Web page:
You can discharge your student loan obligation . . . if you die or become quadriplegic

by Grace

Megan McCardle wrote that Elie Mystal at Above the Law gave a false impression that it is not uncommon for student loans to be settled for cents on the dollar.  The reality is quite different.

No student loans, not even the private ones, can be discharged in bankruptcy.  As a result, all the personal finance experts I’ve ever listened or talked to say that they’re incredibly hard to get rid of….

A collector for normal sorts of unsecured debt is always working with the threat of bankruptcy in the background; if you try to hold out for full repayment, the debtor can always file Chapter 7.  In most cases, that means that unsecured creditors get nothing.

So student loan liabilities should be taken very seriously.  They will survive bankruptcy, which gives private lenders the leverage to push for full repayment.  As for federal loans, government policies mean it will get its money back unless the borrower dies or is severely disabled.  One of McCardle’s commenters put it this way.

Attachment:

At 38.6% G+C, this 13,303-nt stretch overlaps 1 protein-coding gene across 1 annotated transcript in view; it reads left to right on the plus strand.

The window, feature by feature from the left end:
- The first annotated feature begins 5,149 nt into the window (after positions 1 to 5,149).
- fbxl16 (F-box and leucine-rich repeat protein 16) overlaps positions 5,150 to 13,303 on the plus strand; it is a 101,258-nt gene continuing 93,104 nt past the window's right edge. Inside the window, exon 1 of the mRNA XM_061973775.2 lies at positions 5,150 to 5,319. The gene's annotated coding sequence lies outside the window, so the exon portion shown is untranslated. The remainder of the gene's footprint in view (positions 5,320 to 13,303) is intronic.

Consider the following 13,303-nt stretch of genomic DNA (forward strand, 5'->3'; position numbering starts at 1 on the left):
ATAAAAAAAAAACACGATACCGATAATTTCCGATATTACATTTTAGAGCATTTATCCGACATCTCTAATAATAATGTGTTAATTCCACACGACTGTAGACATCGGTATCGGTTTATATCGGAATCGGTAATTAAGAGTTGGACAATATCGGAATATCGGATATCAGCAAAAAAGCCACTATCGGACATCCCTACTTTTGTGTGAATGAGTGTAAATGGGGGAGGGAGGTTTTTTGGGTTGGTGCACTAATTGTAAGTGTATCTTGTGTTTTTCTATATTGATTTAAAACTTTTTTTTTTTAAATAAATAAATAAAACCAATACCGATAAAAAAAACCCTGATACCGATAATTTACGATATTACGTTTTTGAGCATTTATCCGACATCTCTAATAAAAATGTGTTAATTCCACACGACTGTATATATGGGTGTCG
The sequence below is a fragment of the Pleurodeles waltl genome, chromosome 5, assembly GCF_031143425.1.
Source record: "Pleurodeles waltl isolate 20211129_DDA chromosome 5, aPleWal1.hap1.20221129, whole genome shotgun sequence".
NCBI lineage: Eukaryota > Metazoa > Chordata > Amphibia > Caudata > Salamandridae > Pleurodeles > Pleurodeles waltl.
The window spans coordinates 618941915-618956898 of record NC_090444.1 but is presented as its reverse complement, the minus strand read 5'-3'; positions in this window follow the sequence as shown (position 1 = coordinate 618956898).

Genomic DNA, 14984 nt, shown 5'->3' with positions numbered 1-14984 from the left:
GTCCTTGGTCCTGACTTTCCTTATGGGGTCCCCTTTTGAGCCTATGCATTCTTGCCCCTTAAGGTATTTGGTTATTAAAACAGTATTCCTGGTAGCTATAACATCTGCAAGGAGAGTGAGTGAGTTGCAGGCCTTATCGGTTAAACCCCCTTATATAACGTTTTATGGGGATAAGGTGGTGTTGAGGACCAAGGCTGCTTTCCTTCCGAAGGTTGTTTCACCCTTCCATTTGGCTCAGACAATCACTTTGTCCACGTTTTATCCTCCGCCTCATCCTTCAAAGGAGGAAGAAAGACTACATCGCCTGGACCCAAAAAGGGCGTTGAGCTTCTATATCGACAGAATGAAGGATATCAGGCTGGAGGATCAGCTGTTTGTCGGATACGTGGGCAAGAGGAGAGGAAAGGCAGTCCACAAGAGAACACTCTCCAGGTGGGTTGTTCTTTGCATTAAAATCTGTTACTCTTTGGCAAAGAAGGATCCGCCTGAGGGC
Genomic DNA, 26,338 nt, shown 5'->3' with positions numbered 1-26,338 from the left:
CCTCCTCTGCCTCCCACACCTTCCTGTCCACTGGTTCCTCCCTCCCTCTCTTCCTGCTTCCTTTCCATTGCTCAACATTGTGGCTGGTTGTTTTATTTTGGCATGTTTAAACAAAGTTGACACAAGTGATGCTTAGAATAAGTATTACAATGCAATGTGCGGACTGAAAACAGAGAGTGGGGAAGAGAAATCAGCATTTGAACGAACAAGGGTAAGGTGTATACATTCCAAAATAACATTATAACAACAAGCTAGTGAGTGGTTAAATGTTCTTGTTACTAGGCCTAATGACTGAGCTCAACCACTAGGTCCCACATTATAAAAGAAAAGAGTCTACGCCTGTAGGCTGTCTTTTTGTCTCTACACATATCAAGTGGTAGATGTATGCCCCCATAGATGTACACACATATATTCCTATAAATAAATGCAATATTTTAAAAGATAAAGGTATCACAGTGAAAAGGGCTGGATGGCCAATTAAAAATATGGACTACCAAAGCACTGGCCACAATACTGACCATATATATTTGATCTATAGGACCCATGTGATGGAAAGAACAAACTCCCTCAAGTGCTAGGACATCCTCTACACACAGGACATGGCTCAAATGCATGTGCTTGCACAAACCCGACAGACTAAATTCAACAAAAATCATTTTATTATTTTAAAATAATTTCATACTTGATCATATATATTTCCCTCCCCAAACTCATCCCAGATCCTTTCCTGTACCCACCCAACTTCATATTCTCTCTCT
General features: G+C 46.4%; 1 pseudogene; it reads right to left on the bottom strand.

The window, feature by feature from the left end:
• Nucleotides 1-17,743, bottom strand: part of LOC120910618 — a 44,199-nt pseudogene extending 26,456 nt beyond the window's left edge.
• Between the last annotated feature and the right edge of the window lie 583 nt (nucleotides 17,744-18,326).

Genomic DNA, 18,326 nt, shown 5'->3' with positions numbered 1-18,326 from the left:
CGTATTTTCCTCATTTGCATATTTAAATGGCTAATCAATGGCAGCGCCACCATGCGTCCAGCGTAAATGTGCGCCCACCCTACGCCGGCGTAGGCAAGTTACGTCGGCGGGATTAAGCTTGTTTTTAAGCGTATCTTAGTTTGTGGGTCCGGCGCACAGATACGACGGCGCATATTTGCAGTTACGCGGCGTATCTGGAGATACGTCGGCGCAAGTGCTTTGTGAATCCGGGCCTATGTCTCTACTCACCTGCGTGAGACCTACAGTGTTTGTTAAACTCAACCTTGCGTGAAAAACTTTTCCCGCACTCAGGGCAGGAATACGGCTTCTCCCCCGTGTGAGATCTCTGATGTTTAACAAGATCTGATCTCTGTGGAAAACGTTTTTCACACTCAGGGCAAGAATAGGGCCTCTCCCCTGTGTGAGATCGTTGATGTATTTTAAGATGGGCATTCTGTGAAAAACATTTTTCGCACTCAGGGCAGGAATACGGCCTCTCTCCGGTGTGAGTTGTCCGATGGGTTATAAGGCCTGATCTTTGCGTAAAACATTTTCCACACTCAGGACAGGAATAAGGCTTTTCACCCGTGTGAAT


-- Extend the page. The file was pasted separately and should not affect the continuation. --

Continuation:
… And the “hardship” provision through the DOE is largely “so you are a quadriplegic? Well, maybe we’ll give you a hardship discharge …”

The series of posts that Mystal and McCardle wrote (linked below) were full of lively discussion and included many good details.  The bottom line is that you should not treat your student loan obligations casually.  Your chances of ever discharging this debt are highly unlikely.

Student Loan Debt: What’s the Worst That Could Happen?

Don’t Count on Settling Those Student Loans

Student Debt: The Bad Thing I Forgot To Mention

Student Loan Settlements, Revisited

Should We Care if People Don’t Pay Their Debts?

Kids, Get High Off Drugs, Not Debt. It’s More Fun And People Are Nicer To You When It’s Time To Recover

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3 Responses to “You can discharge your student loan obligation . . . if you die or become quadriplegic”

  1. There have been several newspaper articles on how your student loan debts survive your death. I don’t know if it’s the small student only loans, too, or the bigger loans that parents co-sign for. Definitely on the ones that are co-signed the lender will come after the co-signer even if the original borrower is dead.

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  2. That’s a good point, Jo. It is my understanding that federal loans are discharged upon death of the borrower, whether that’s the student or the parent. For private loans, the lender will go after the estate or any co-signer to collect.

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